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For Immediate Release

March 3, 2010

TCNJ named to The Princeton Review’s “Top 50 Undergraduate Game Design Programs”
Presented by The Princeton Review and GamePro

EWING, NJ … The College of New Jersey is one of the 50 best undergraduate institutions in the U.S. and Canada to study game design, according to The Princeton Review, one of America’s most widely known education services and test preparation companies.

Princeton Review/GamePro SealThe Princeton Review developed its “Top 50 Undergraduate Game Design Programs” list – the first project of its kind – in partnership with GamePro, one of the most respected brands in the video game industry, reaching over three million gamers a month.

The list is reported in GamePro’s April 2010 issue and on the Web sites of The Princeton Review ( and GamePro (

Of the roughly 500 programs at which students can study game design in the U.S. and Canada, The Princeton Review selected these 50 programs based on a survey it conducted in 2009-10 of administrators at institutions offering game design coursework and/or degrees. The comprehensive survey numbered more than 50 questions and covered areas from academics and faculty credentials to graduates’ employment and career achievements. Criteria included the quality of the curriculum, faculty, facilities and infrastructure. The Princeton Review also looked at data on scholarships, financial aid and career opportunities.

The list names eight programs for top honors as the best of the best, and are identified in rank order, one to eight. The remaining 42 programs are listed in alphabetical order and not ranked.

TCNJ is the only school in the state of New Jersey to be included on the list.

“I am extremely pleased to find our Interactive Multimedia program included in this prestigious grouping,” said John Laughton, Dean of the School of Arts and Communications at The College of New Jersey. “As we move into a new building with state of the art technology, we believe that game design is the right opportunity for our students to incorporate their liberal arts training with the more specific skills in sound and visual design and computer programming.”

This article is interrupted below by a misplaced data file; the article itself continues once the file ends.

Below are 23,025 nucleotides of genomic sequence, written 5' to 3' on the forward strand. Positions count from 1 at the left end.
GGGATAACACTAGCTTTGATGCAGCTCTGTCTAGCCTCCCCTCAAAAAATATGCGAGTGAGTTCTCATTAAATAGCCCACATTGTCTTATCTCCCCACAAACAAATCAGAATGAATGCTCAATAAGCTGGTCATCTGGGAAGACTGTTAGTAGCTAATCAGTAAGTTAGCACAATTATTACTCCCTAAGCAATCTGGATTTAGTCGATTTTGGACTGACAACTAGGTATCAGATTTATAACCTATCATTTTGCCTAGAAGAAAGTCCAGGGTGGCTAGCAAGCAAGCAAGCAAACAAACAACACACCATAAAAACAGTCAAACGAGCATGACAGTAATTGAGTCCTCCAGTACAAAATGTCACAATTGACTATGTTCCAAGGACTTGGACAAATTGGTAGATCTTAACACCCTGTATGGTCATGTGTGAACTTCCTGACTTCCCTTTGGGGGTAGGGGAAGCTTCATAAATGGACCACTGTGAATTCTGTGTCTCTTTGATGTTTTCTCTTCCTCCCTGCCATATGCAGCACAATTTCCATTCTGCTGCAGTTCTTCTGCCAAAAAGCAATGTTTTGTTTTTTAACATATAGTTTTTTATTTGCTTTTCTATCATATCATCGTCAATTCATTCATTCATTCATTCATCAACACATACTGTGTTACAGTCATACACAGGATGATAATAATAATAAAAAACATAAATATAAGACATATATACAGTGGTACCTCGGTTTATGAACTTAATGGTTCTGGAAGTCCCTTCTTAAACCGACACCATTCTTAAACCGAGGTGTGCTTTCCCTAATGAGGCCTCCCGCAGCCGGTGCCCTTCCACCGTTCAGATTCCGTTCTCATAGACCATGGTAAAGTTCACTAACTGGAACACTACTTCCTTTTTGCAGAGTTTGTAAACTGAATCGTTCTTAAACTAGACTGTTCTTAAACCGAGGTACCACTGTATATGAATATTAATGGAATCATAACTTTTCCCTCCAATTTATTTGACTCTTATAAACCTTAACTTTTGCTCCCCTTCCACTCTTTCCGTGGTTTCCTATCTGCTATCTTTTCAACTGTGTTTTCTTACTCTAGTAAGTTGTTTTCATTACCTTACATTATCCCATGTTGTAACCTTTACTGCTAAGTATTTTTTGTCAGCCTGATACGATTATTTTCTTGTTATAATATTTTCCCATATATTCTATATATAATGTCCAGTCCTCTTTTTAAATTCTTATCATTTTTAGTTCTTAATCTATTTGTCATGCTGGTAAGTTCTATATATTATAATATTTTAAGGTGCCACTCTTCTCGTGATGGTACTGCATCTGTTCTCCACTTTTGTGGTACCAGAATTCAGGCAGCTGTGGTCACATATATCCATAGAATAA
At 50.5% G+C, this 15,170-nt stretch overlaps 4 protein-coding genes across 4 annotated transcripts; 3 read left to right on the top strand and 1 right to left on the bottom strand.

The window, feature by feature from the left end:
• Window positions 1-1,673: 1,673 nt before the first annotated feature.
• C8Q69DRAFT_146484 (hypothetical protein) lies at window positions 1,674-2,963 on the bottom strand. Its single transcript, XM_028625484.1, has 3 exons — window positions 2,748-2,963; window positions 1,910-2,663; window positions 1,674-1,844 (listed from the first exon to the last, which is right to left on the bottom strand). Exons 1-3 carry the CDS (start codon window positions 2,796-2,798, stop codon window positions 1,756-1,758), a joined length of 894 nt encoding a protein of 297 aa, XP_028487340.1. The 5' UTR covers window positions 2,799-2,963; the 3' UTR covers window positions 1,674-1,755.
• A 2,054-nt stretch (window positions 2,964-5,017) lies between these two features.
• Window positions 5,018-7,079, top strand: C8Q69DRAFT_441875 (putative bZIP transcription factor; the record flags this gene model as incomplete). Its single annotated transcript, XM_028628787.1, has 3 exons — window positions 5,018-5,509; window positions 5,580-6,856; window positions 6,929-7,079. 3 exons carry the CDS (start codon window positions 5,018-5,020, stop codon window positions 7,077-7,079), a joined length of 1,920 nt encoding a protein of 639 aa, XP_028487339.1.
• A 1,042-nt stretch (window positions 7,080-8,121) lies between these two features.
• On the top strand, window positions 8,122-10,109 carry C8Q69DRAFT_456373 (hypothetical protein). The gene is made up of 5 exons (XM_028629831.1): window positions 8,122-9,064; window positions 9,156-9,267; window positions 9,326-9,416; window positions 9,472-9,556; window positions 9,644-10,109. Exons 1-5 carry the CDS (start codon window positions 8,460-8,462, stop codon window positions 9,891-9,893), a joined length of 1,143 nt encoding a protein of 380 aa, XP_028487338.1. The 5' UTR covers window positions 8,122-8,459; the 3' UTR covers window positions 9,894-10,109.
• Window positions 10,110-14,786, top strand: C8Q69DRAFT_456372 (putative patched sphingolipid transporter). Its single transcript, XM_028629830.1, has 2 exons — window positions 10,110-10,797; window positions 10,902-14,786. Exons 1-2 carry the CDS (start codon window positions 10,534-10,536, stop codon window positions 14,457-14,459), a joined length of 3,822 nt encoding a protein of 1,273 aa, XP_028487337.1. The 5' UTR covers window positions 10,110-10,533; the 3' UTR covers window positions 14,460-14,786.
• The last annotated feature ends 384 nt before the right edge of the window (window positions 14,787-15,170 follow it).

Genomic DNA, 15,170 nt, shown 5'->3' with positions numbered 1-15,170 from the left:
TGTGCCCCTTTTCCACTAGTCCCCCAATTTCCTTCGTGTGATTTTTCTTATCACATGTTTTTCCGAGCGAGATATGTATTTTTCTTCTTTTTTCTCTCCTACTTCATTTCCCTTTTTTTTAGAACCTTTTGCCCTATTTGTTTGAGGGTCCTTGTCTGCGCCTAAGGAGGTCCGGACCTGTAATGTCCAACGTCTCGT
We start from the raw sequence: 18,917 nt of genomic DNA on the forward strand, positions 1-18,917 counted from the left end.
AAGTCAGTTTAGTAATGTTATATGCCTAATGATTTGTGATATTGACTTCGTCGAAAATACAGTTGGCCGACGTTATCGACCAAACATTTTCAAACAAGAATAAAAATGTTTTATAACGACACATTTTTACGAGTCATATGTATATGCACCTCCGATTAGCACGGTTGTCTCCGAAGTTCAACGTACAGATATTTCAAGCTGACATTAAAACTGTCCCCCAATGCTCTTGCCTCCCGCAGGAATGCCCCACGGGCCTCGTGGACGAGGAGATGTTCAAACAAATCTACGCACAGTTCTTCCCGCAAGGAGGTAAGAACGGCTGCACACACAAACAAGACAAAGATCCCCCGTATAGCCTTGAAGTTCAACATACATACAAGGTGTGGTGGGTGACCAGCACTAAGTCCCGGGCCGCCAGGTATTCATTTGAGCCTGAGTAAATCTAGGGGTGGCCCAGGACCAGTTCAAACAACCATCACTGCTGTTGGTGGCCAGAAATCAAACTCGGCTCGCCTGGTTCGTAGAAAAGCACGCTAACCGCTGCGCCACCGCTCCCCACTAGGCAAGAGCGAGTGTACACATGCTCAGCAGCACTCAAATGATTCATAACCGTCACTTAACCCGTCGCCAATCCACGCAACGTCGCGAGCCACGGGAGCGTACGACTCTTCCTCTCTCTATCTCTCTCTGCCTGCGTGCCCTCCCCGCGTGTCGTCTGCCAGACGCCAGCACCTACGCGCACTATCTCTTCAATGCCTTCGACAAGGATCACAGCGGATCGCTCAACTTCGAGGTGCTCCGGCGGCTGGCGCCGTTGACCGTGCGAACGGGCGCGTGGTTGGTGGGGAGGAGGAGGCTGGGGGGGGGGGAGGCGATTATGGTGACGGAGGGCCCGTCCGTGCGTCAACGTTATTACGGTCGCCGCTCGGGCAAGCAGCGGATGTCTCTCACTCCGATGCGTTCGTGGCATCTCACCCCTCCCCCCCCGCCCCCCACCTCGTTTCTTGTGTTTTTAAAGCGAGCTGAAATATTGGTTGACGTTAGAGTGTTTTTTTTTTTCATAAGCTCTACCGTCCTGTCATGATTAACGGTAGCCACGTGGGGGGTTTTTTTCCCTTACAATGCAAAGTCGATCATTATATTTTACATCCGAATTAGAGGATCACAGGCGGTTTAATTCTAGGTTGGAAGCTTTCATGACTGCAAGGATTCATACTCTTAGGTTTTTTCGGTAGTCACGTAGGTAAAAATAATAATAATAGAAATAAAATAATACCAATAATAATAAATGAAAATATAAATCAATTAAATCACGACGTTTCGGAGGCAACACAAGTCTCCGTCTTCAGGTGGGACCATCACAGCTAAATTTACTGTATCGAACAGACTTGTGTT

Said Robert Franek, Princeton Review SVP/Publisher, “We salute TCNJ and the other outstanding institutions on our list for their exemplary work in game design education. It has long been our mission at The Princeton Review to help students research and get in to the education programs best for them. We are also committed to helping them carry that training to rewarding careers in fields they are passionate about. For the burgeoning numbers of students aspiring to careers in the rapidly growing field of game design and the companies that will need their creative talents, we hope our list will inspire many wonderful candidates to apply to these programs.”

Franek acknowledged the assistance The Princeton Review received on this project from the ten-member national advisory board it formed to help design the survey instrument and methodology. Board members included administrators and faculty from respected game design programs, and professionals from some of the top gaming companies.

The top eight programs on The Princeton Review’s “Top 50 Undergraduate Game Design Programs” list (and the only schools ranked on the list) are profiled in the GamePro April issue feature about the list. In rank order, they are: 1/ University of Southern California (Los Angeles, CA), 2/ DigiPen Institute of Technology (Redmond, WA), 3/ Drexel University (Philadelphia, PA), 4/ Becker College (Worcester, MA), 5/ Rensselaer Polytechnic Institute (Troy, NY), 6/ The Art Institute of Vancouver (Vancouver, BC (Canada)), 7/ Worcester Polytechnic Institute (Worcester, MA), and 8/ Massachusetts Institute of Technology (Cambridge, MA). The remaining programs are from 27 states in the U.S.

The Princeton Review reports other school rankings, ratings and lists in several categories. Among them are its “100 Best Value Colleges” list recently reported in partnership with USA TODAY, and its widely followed college, business and law school rankings published in its guidebooks and website since the early 1990s. Princeton Review’s undergraduate college rankings in 62 categories are entirely based on its surveys of students attending the schools in its “Best Colleges” guidebook. The Princeton Review is not affiliated with Princeton University, and it is not a magazine.